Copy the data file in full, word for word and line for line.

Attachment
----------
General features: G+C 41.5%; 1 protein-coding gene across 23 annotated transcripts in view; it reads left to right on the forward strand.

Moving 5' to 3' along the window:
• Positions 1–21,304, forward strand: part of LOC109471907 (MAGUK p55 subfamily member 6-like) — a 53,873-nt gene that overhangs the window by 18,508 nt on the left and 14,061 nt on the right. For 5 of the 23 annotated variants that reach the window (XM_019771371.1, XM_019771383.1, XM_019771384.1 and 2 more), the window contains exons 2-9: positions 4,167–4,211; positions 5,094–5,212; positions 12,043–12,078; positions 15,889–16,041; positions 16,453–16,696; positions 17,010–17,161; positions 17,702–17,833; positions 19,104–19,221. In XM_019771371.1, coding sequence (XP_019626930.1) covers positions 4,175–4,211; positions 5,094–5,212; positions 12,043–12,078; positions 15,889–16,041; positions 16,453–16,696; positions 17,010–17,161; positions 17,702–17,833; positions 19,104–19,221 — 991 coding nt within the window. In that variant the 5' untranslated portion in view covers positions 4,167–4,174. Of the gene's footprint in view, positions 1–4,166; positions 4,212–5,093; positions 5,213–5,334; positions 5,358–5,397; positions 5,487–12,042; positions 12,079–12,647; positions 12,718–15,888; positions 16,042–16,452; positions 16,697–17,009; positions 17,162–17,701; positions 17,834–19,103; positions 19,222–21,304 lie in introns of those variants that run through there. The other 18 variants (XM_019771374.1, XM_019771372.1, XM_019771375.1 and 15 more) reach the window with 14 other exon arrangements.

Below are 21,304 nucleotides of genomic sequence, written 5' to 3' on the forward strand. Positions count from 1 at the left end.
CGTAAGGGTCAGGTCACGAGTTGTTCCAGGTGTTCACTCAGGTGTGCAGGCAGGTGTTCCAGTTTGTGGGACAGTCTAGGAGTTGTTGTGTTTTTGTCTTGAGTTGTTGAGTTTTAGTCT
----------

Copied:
General features: G+C 41.5%; 1 protein-coding gene across 23 annotated transcripts in view; it reads left to right on the forward strand.

Moving 5' to 3' along the window:
• Positions 1–21,304, forward strand: part of LOC109471907 (MAGUK p55 subfamily member 6-like) — a 53,873-nt gene that overhangs the window by 18,508 nt on the left and 14,061 nt on the right. For 5 of the 23 annotated variants that reach the window (XM_019771371.1, XM_019771383.1, XM_019771384.1 and 2 more), the window contains exons 2-9: positions 4,167–4,211; positions 5,094–5,212; positions 12,043–12,078; positions 15,889–16,041; positions 16,453–16,696; positions 17,010–17,161; positions 17,702–17,833; positions 19,104–19,221. In XM_019771371.1, coding sequence (XP_019626930.1) covers positions 4,175–4,211; positions 5,094–5,212; positions 12,043–12,078; positions 15,889–16,041; positions 16,453–16,696; positions 17,010–17,161; positions 17,702–17,833; positions 19,104–19,221 — 991 coding nt within the window. In that variant the 5' untranslated portion in view covers positions 4,167–4,174. Of the gene's footprint in view, positions 1–4,166; positions 4,212–5,093; positions 5,213–5,334; positions 5,358–5,397; positions 5,487–12,042; positions 12,079–12,647; positions 12,718–15,888; positions 16,042–16,452; positions 16,697–17,009; positions 17,162–17,701; positions 17,834–19,103; positions 19,222–21,304 lie in introns of those variants that run through there. The other 18 variants (XM_019771374.1, XM_019771372.1, XM_019771375.1 and 15 more) reach the window with 14 other exon arrangements.

Below are 21,304 nucleotides of genomic sequence, written 5' to 3' on the forward strand. Positions count from 1 at the left end.
CGTAAGGGTCAGGTCACGAGTTGTTCCAGGTGTTCACTCAGGTGTGCAGGCAGGTGTTCCAGTTTGTGGGACAGTCTAGGAGTTGTTGTGTTTTTGTCTTGAGTTGTTGAGTTTTAGTCT